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Forestville Bicentennial History Page 8

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land which lay between Forestville and Minden, some remaining in Detroit; but original settlers, increased by friends and relatives from Germany, cleared their lands and produced valuable farms and formed a fine, successful community. (This was taken from Michigan Historical Society, Vol. 28 p. 87 -1944). The next Michigan Commissioner of Emigration and the first to be sent to Germany was Max H> Allardt of Saginaw. Selected for this position in 1869, Allardt set up an office in Hamburg where, among his other service activities, he published Der Michigan Wegwiser (The Michigan Guide), an eight page magazine which gave Germans fresh data about the state. (Settling Germans the great lakes Frontier: Immigration to Michigan 1837—1924 by C Warren Vander Hill-p. 20).

THE DUTCH COMPNIE

In September of 1873 the first installment –thirty families –of a large colony from Saxony disembarked on Green’s dock with their wooden chest of house hold goods, their musical instruments, tools, and carpetbags. They were entered on Ward land, 40 acres to the family. The colony was officially put on land plats as, "Colonie Saxonia ". Prices paid for land varied somewhat with the conduction and location, but ran about $7 to $8 per acre. Much of Ward’s land 49 bought up by Buel, who also offered farms to settlers. We find that he, too ask $8 for good cut over- land. (J. Buel to Hirtzel, 1873, 40 acres, sec. 12- $320.) This represented a very good profit for land that cost no more then $1.25 per acre. By 1880 the asking price for good, local wild land was $10 per acre. When the first boatload of colonist arrived on the "M. D. Ward" the natives congregated at the dock a half a block north of Cedar Avenue and gaped with curiosity at the throng of foreigners, loaded with baggage, gabbling in high German, some smoking long porcelain pipes, others leading little children by the hand as they straggled off the docks and up the steep dirt road to Lake street. They proceeded up Cedar Ave. past Green store followed a wooden sidewalk past the Forest House and Canhams store and gather at the new schoolhouse above Fourth, where many were quartered for the night. Others stayed with townspeople who were willing to take in temporary boarders. Some houses were later rented in Cato. Some of the newcomers were a little disappointed with the tiny wooden hamlet of 140 souls, so highly advertised as a coming metropolis. It was not to be compared with the neat swept streets. Here were a only false front frame shops and some small, unpainted homes. A few teams of horses and oxen’s were tied to hitching post and stood ankle deep in muddy puddles in the dirt and sawdust street, which was liberally strewn with manure. This inrush of new settlers soon revived the town and laid the foundation for years of good times to come. It would be impossible to name all of the scores of Saxons, and Germans from other provinces; the Austrains and Tyroleans who came in during the next 5 or 6 years. A few of those who settled near the village were the R ideals, Rudels, Koltezes, Schaafs, Goetzes, Schmidts, Webers, Reiches, Ullmans, Popps, Graischens, Hirtzels, Geyer and Jacobs. Others are mentioned in connection with their businesses, and dozens of families are no longer represented or are entirely forgotten in the area. The Italians "Tyrolers" included the Matadis, Dimatios, Cazettis, Pomella and Phillipis. Only the last two stayed to become successful farmers; the rest left for sunnier climes. Among the Autrains from the province of Bohemie were the Petitls Patzes, Jahnisches, Hillers, Schafflers, Pachls, and my own granduncle John Wahla and a bit later my parental grandfather, Franz Wahla, and his wife and 9 children. The farms bought by the colonist were covered with a tangle of half burned dead trees. Blackened stumps and fast growing brush. But the soil was good and charred logs provided house building material. At first only a few of them could afford horses or oxen and farm machinery was a thing of the future. Some, like Fred Starkey who owned a team of horses, did custom plowing for the less fortunate. The new land was cleared by hand, slowly and much more carefully then usual with settlers who were willing to around a few stumps. Roads were slow coming and even in 1878 we read that many had no roads connecting with main "highway" and practically no quarter section lines and been cleared to accommodate the forty race farms located mid-section. Many such cabins were abandoned in later years. Winter was dreaded by the early settlers. They had little cleared land and merge crops with little in reserve. When navigation ended in December the settlements were left to their own resources. Supplies dwindled rapidly in the local stores: and the merchants’ face grew longer and longer as their shelves became empty. The householder with the little reserve food had to keep tightening his belt( or her corset) and get along on corn meal, and if credit was available, salt fish . Coffee tea sugar kerosene and tobacco. Some continued raising tobacco well into the 1900s. When at long last, word came by western Union that the first boat-load of supplies had cleared Port Huron the grins of the merchants were said to have extended from ear to ear"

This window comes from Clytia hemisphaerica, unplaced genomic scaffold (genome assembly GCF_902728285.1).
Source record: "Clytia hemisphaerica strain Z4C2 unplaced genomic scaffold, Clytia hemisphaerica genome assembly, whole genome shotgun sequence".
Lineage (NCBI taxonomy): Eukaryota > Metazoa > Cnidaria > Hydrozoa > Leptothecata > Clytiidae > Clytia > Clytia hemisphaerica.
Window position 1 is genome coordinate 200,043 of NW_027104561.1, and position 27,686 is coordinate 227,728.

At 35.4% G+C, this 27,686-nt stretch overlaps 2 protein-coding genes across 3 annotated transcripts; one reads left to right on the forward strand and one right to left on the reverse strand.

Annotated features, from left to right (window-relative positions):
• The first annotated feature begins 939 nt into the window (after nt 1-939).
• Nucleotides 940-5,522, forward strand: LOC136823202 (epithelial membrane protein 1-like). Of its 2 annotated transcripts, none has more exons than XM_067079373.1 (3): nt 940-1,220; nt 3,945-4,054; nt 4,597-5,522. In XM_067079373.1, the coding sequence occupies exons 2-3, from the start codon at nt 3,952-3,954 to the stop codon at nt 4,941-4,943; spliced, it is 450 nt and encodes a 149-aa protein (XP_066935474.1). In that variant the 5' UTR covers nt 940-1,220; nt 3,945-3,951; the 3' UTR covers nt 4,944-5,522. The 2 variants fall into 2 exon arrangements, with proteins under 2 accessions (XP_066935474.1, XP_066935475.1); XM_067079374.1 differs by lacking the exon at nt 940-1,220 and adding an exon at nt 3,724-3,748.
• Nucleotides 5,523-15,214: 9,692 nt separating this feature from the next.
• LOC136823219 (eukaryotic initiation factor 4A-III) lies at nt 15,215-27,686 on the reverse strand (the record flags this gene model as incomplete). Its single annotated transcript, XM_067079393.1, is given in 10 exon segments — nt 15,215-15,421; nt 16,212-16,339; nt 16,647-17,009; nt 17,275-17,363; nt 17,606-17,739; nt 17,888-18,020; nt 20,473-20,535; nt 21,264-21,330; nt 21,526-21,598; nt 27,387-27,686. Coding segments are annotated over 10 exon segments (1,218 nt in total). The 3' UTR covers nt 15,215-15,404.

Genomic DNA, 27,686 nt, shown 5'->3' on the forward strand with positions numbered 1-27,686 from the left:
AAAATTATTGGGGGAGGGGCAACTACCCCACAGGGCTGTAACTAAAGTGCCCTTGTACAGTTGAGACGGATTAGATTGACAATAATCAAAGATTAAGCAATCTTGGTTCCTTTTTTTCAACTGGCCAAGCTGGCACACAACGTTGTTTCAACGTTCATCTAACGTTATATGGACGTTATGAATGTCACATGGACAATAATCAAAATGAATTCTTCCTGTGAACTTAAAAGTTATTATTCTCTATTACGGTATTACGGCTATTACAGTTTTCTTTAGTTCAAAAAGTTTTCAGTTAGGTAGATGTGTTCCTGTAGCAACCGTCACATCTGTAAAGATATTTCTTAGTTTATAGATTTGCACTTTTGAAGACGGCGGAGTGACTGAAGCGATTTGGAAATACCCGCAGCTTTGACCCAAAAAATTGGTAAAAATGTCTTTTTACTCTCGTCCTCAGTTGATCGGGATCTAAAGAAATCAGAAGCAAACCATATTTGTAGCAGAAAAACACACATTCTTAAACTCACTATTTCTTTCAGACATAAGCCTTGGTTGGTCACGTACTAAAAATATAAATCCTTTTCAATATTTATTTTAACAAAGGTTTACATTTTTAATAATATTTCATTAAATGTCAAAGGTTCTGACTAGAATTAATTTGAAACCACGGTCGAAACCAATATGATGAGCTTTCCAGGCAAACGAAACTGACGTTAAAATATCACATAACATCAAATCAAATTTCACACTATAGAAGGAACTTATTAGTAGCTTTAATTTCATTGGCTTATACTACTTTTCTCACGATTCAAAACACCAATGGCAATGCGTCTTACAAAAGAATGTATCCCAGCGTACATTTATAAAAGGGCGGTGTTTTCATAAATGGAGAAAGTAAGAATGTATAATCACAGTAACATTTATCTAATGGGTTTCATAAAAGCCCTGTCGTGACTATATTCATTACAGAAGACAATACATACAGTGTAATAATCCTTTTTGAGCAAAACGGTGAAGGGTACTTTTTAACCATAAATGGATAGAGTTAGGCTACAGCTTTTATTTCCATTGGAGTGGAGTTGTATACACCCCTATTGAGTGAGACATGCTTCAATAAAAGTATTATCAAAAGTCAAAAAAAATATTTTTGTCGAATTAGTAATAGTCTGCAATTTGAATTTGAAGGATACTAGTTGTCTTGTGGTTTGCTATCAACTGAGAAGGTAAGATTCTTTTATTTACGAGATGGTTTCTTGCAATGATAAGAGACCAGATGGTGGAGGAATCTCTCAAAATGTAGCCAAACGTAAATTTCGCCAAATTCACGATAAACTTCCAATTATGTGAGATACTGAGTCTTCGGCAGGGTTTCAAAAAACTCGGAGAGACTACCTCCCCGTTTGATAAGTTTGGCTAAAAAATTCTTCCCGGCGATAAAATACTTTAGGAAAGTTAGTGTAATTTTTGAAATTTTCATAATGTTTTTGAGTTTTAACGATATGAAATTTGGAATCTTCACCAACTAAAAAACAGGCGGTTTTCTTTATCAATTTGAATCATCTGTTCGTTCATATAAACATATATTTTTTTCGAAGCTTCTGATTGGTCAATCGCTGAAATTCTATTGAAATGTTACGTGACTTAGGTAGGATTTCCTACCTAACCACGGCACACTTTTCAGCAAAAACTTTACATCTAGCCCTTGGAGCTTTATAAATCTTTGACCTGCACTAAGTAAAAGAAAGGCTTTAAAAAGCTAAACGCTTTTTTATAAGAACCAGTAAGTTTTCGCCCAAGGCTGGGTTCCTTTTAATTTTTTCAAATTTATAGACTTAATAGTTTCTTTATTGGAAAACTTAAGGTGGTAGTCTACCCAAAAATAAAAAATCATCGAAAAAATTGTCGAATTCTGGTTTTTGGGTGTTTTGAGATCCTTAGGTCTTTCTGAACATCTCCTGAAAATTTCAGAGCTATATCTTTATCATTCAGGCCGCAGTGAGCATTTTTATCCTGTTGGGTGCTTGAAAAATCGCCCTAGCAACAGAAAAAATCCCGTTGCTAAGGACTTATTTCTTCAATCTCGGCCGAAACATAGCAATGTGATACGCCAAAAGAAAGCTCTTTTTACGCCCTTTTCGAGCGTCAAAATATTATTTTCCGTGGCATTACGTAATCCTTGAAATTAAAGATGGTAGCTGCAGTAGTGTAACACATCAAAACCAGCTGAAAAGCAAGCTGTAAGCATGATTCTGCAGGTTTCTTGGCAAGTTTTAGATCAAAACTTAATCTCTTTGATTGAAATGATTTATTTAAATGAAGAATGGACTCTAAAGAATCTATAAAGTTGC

Page 8

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